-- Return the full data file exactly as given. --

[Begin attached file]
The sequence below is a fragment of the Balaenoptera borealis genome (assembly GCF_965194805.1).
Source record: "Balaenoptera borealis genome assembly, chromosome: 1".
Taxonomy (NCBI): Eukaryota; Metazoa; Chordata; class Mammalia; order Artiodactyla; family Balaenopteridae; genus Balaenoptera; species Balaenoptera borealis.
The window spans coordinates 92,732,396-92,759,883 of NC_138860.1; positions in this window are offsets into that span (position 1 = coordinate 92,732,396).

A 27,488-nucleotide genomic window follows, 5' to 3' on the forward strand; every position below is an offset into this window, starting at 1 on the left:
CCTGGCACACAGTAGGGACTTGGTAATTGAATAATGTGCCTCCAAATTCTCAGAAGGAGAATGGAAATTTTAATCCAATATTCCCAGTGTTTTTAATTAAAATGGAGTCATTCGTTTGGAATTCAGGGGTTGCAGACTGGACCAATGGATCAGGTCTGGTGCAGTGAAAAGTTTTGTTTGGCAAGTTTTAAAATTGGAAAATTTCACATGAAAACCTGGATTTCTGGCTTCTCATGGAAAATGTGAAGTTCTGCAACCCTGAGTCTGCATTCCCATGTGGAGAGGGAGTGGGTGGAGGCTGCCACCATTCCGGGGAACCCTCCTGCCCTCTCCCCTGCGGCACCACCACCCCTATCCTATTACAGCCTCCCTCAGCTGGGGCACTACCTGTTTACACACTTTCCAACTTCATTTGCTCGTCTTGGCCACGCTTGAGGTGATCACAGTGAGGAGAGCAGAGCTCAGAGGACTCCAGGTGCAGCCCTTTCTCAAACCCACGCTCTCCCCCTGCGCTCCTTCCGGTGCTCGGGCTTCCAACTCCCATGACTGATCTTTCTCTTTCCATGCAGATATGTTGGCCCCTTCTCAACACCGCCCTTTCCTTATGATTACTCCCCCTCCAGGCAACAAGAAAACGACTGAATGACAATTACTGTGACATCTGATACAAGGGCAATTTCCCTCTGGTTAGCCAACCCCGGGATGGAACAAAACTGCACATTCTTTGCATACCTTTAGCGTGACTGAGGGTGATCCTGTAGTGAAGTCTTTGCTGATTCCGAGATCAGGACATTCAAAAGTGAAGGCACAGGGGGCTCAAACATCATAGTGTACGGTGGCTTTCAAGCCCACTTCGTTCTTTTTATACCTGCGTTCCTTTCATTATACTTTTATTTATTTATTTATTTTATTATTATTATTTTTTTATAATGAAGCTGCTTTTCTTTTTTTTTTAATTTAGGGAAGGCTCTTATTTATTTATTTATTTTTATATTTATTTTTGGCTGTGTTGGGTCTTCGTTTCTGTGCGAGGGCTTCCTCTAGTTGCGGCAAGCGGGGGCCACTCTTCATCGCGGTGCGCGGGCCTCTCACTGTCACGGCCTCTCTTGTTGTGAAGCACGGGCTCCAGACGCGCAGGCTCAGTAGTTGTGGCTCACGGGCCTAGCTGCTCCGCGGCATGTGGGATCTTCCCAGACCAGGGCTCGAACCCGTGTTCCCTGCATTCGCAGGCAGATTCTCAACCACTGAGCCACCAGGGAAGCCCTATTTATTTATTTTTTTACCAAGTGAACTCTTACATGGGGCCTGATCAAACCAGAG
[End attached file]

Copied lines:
The sequence below is a fragment of the Balaenoptera borealis genome (assembly GCF_965194805.1).
Source record: "Balaenoptera borealis genome assembly, chromosome: 1".
Taxonomy (NCBI): Eukaryota; Metazoa; Chordata; class Mammalia; order Artiodactyla; family Balaenopteridae; genus Balaenoptera; species Balaenoptera borealis.
The window spans coordinates 92,732,396-92,759,883 of NC_138860.1; positions in this window are offsets into that span (position 1 = coordinate 92,732,396).

A 27,488-nucleotide genomic window follows, 5' to 3' on the forward strand; every position below is an offset into this window, starting at 1 on the left:
CCTGGCACACAGTAGGGACTTGGTAATTGAATAATGTGCCTCCAAATTCTCAGAAGGAGAATGGAAATTTTAATCCAATATTCCCAGTGTTTTTAATTAAAATGGAGTCATTCGTTTGGAATTCAGGGGTTGCAGACTGGACCAATGGATCAGGTCTGGTGCAGTGAAAAGTTTTGTTTGGCAAGTTTTAAAATTGGAAAATTTCACATGAAAACCTGGATTTCTGGCTTCTCATGGAAAATGTGAAGTTCTGCAACCCTGAGTCTGCATTCCCATGTGGAGAGGGAGTGGGTGGAGGCTGCCACCATTCCGGGGAACCCTCCTGCCCTCTCCCCTGCGGCACCACCACCCCTATCCTATTACAGCCTCCCTCAGCTGGGGCACTACCTGTTTACACACTTTCCAACTTCATTTGCTCGTCTTGGCCACGCTTGAGGTGATCACAGTGAGGAGAGCAGAGCTCAGAGGACTCCAGGTGCAGCCCTTTCTCAAACCCACGCTCTCCCCCTGCGCTCCTTCCGGTGCTCGGGCTTCCAACTCCCATGACTGATCTTTCTCTTTCCATGCAGATATGTTGGCCCCTTCTCAACACCGCCCTTTCCTTATGATTACTCCCCCTCCAGGCAACAAGAAAACGACTGAATGACAATTACTGTGACATCTGATACAAGGGCAATTTCCCTCTGGTTAGCCAACCCCGGGATGGAACAAAACTGCACATTCTTTGCATACCTTTAGCGTGACTGAGGGTGATCCTGTAGTGAAGTCTTTGCTGATTCCGAGATCAGGACATTCAAAAGTGAAGGCACAGGGGGCTCAAACATCATAGTGTACGGTGGCTTTCAAGCCCACTTCGTTCTTTTTATACCTGCGTTCCTTTCATTATACTTTTATTTATTTATTTATTTTATTATTATTATTTTTTTATAATGAAGCTGCTTTTCTTTTTTTTTTAATTTAGGGAAGGCTCTTATTTATTTATTTATTTTTATATTTATTTTTGGCTGTGTTGGGTCTTCGTTTCTGTGCGAGGGCTTCCTCTAGTTGCGGCAAGCGGGGGCCACTCTTCATCGCGGTGCGCGGGCCTCTCACTGTCACGGCCTCTCTTGTTGTGAAGCACGGGCTCCAGACGCGCAGGCTCAGTAGTTGTGGCTCACGGGCCTAGCTGCTCCGCGGCATGTGGGATCTTCCCAGACCAGGGCTCGAACCCGTGTTCCCTGCATTCGCAGGCAGATTCTCAACCACTGAGCCACCAGGGAAGCCCTATTTATTTATTTTTTTACCAAGTGAACTCTTACATGGGGCCTGATCAAACCAGAG